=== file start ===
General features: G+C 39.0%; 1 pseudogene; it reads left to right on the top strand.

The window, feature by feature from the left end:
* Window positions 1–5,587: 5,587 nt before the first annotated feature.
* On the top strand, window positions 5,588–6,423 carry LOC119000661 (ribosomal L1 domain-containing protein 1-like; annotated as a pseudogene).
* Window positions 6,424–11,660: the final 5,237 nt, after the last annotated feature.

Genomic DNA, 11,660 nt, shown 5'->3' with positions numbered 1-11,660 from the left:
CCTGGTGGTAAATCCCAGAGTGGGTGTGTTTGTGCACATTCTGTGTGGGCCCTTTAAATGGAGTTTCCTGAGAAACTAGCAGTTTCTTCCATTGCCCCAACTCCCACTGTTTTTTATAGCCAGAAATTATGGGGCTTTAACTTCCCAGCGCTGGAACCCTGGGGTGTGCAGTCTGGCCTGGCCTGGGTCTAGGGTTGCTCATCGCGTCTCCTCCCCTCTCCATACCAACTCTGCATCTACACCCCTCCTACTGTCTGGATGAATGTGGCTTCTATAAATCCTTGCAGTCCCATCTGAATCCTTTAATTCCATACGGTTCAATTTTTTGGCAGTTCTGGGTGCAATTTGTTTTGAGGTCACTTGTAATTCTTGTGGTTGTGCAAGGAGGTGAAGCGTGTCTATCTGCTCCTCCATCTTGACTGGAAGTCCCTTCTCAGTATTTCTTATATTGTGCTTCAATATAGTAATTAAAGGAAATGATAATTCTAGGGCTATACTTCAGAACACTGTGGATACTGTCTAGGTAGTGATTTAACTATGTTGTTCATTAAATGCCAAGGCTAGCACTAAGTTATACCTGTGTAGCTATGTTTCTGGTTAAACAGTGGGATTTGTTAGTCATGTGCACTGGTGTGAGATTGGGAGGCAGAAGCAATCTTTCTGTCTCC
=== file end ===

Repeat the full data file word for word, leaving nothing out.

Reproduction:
General features: G+C 39.0%; 1 pseudogene; it reads left to right on the top strand.

The window, feature by feature from the left end:
* Window positions 1–5,587: 5,587 nt before the first annotated feature.
* On the top strand, window positions 5,588–6,423 carry LOC119000661 (ribosomal L1 domain-containing protein 1-like; annotated as a pseudogene).
* Window positions 6,424–11,660: the final 5,237 nt, after the last annotated feature.

Genomic DNA, 11,660 nt, shown 5'->3' with positions numbered 1-11,660 from the left:
CCTGGTGGTAAATCCCAGAGTGGGTGTGTTTGTGCACATTCTGTGTGGGCCCTTTAAATGGAGTTTCCTGAGAAACTAGCAGTTTCTTCCATTGCCCCAACTCCCACTGTTTTTTATAGCCAGAAATTATGGGGCTTTAACTTCCCAGCGCTGGAACCCTGGGGTGTGCAGTCTGGCCTGGCCTGGGTCTAGGGTTGCTCATCGCGTCTCCTCCCCTCTCCATACCAACTCTGCATCTACACCCCTCCTACTGTCTGGATGAATGTGGCTTCTATAAATCCTTGCAGTCCCATCTGAATCCTTTAATTCCATACGGTTCAATTTTTTGGCAGTTCTGGGTGCAATTTGTTTTGAGGTCACTTGTAATTCTTGTGGTTGTGCAAGGAGGTGAAGCGTGTCTATCTGCTCCTCCATCTTGACTGGAAGTCCCTTCTCAGTATTTCTTATATTGTGCTTCAATATAGTAATTAAAGGAAATGATAATTCTAGGGCTATACTTCAGAACACTGTGGATACTGTCTAGGTAGTGATTTAACTATGTTGTTCATTAAATGCCAAGGCTAGCACTAAGTTATACCTGTGTAGCTATGTTTCTGGTTAAACAGTGGGATTTGTTAGTCATGTGCACTGGTGTGAGATTGGGAGGCAGAAGCAATCTTTCTGTCTCC